(Bloomberg) -- Huawei Technologies Co. reaffirmed its bet that expensive folding smartphones will excite consumers into upgrades, and that Apple Inc.’s iPad Pro is a design worth imitating for a new line of tablet computers. The Chinese company on Monday announced a second-generation version of its Mate X folding phone, which up to now has been sold mostly in its home country. This time Huawei’s bringing it to Europe, and said the product’s more durable than the first version and has a faster processor and 3D graphics.When folded, the Mate Xs has a 6.6-inch display, which is just slightly larger than Apple Inc.’s iPhone 11 Pro Max. But when opened out, Huawei’s device becomes an 8-inch tablet computer. It has three rear-facing Leica Camera AG-branded lenses, which double as selfie cameras when flipping the phone around in its folded form.It’ll cost 2,499 euros ($2,704) when it goes on sale worldwide in March.The market for smartphones is slowing, and manufacturers are trying to find new ways to convince consumers they should upgrade their devices. Bendable products are an increasingly popular strategy being tried out by some of the world’s biggest device makers.Samsung has been selling a foldable smartphone for as many months as Huawei, and at the Consumer Electronics Show in Las Vegas in January, Lenovo Group Ltd. showed off an updated prototype of a folding ThinkPad computer. The Motorola Razr brand is also due to make a comeback later this year, and it too will bend.Huawei also showed off a new line of tablet computers for Europe -- the MatePad Pro 5G -- aimed at the same buyers of products like Apple’s iPad Pro. It’s not without its physical similarities, either.The MatePad Pro has a 10.8-inch display compared to the iPad’s 11 inches; it includes a stylus that, like the Apple Pencil, connects magnetically to the outer edge of the tablet for recharging, and is dubbed the Huawei M-Pencil. The bezel around the screen is slimmer than that of Apple’s, but uses the same rounded screen corners that differentiate the iPad Pro from its cheaper brethren. At a briefing with reporters ahead of the launch on Monday, Huawei championed the MatePad Pro’s use of split-screen multitasking to run apps side-by-side and its optional magnetic keyboard case.It does have innovations of its own, however. The tablet can mirror the display of certain Huawei smartphones if they’re nearby, letting you control the phone virtually -- a bit like using a remote desktop app to use a PC from another computer. The tablet also has fifth-generation 5G wireless -- something no iPhone or iPad offers yet -- and it can be used to wirelessly charge other products, such as phones, headphones or computer mice.Prices will start at 549 euros for a Wi-Fi-only version from April.However, due to the U.S. government blacklisting Huawei -- which it accuses of aiding Beijing in espionage -- last year, the company’s new Mate Xs and MatePad run on versions of Android that’s free and open-source, meaning they don’t have apps such as Google Maps, YouTube or the Google Play Store. Samsung’s Android-powered tablets do not suffer such restrictions.Huawei’s been battling global scrutiny over its telecom equipment, but often overlooked is the company’s rapid growth as a smartphone manufacturer. In 2018, it surpassed Apple to become the world’s second-largest maker of smartphones, according to data from market research firm IDC. (Updates with MatePad Pro pricing)To contact the author of this story: Nate Lanxon in London at nlanxon@bloomberg.netTo contact the editor responsible for this story: Giles Turner at gturner35@bloomberg.netFor more articles like this, please visit us at bloomberg.comSubscribe now to stay ahead with the most trusted business news source.©2020 Bloomberg L.P.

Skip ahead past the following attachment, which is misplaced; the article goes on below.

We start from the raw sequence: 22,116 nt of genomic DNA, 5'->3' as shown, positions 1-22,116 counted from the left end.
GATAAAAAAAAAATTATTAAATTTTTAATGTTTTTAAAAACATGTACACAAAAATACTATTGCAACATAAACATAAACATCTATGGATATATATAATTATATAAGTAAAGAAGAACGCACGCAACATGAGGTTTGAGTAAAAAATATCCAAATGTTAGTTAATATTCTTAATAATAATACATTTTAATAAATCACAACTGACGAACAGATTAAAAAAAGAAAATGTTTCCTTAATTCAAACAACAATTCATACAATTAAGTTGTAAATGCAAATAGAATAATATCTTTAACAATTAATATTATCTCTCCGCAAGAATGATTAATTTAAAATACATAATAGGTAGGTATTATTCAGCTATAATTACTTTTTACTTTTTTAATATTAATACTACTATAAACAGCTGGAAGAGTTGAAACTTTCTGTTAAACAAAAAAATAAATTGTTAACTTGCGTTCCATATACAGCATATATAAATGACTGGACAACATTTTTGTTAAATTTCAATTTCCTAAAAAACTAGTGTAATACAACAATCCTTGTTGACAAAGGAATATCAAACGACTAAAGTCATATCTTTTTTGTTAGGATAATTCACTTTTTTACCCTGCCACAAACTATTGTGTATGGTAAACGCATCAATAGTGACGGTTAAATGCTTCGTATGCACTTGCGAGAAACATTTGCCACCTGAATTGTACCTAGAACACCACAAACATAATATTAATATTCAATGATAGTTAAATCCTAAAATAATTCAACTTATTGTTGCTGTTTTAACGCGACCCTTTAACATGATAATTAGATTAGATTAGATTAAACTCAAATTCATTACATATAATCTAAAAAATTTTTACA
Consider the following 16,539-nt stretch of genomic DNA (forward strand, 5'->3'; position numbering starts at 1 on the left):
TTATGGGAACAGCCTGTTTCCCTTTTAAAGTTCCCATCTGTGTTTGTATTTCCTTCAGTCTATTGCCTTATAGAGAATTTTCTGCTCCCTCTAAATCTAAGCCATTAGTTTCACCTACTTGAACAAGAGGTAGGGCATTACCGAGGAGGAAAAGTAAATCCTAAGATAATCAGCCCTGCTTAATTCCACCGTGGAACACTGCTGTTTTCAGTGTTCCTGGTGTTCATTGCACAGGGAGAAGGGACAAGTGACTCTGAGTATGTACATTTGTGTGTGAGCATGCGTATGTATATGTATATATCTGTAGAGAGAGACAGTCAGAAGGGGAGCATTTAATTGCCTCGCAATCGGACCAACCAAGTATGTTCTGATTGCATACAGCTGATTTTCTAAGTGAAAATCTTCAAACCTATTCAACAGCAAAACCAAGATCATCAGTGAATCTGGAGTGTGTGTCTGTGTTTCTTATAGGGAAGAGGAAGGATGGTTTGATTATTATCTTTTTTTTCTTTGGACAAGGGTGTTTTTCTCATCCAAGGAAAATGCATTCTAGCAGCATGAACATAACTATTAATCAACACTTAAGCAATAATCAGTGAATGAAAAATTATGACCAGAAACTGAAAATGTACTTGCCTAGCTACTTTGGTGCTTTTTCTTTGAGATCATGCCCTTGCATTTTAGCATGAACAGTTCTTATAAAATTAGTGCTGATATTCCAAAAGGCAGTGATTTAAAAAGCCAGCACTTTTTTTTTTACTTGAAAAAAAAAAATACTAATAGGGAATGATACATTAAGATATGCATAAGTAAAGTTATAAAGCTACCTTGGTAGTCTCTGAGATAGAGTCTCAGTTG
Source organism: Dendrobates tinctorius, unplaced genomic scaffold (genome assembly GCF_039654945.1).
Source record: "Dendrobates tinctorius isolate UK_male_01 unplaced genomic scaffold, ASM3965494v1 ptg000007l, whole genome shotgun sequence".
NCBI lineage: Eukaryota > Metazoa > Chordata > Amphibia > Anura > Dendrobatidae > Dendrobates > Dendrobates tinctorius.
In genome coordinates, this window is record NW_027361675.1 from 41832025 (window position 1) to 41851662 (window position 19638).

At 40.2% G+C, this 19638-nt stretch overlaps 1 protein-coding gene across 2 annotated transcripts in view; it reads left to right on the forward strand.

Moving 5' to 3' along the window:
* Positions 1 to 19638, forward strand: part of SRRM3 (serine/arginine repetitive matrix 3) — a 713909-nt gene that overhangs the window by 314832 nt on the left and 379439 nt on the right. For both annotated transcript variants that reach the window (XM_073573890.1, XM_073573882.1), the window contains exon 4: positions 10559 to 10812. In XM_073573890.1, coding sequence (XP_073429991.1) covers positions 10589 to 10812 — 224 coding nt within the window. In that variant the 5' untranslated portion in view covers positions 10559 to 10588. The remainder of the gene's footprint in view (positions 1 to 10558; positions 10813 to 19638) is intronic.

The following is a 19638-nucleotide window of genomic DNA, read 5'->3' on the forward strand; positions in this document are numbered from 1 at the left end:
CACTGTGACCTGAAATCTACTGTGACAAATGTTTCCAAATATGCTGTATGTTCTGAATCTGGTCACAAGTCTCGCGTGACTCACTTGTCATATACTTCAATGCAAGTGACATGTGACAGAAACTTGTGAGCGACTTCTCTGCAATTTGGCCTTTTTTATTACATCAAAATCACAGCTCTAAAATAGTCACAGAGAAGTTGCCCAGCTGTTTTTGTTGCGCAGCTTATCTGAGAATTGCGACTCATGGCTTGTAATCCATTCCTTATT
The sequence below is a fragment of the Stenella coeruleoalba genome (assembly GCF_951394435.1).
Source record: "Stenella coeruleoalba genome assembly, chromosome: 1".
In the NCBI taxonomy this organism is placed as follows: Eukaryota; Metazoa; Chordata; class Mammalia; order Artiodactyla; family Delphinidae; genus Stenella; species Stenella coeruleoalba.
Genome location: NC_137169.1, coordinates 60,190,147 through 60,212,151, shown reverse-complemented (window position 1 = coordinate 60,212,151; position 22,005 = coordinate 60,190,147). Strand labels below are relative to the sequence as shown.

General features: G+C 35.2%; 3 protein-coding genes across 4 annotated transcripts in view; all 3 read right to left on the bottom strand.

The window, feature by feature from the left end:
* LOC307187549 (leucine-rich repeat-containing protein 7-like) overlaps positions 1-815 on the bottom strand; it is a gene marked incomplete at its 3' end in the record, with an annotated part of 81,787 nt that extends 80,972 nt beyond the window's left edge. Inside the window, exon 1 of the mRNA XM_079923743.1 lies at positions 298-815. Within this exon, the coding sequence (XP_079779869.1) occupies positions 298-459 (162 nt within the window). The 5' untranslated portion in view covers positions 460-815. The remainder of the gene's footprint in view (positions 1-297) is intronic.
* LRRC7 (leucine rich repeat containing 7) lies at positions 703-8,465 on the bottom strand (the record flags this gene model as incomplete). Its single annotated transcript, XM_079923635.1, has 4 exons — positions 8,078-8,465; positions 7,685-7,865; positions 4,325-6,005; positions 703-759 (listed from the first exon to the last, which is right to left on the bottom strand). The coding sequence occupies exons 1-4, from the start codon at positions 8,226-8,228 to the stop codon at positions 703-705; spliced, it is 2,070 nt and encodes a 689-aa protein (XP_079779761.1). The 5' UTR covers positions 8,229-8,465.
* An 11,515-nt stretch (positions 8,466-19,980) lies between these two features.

• Some Samsung, Hyundai workers self-quarantine as Korea Inc braces for virus impact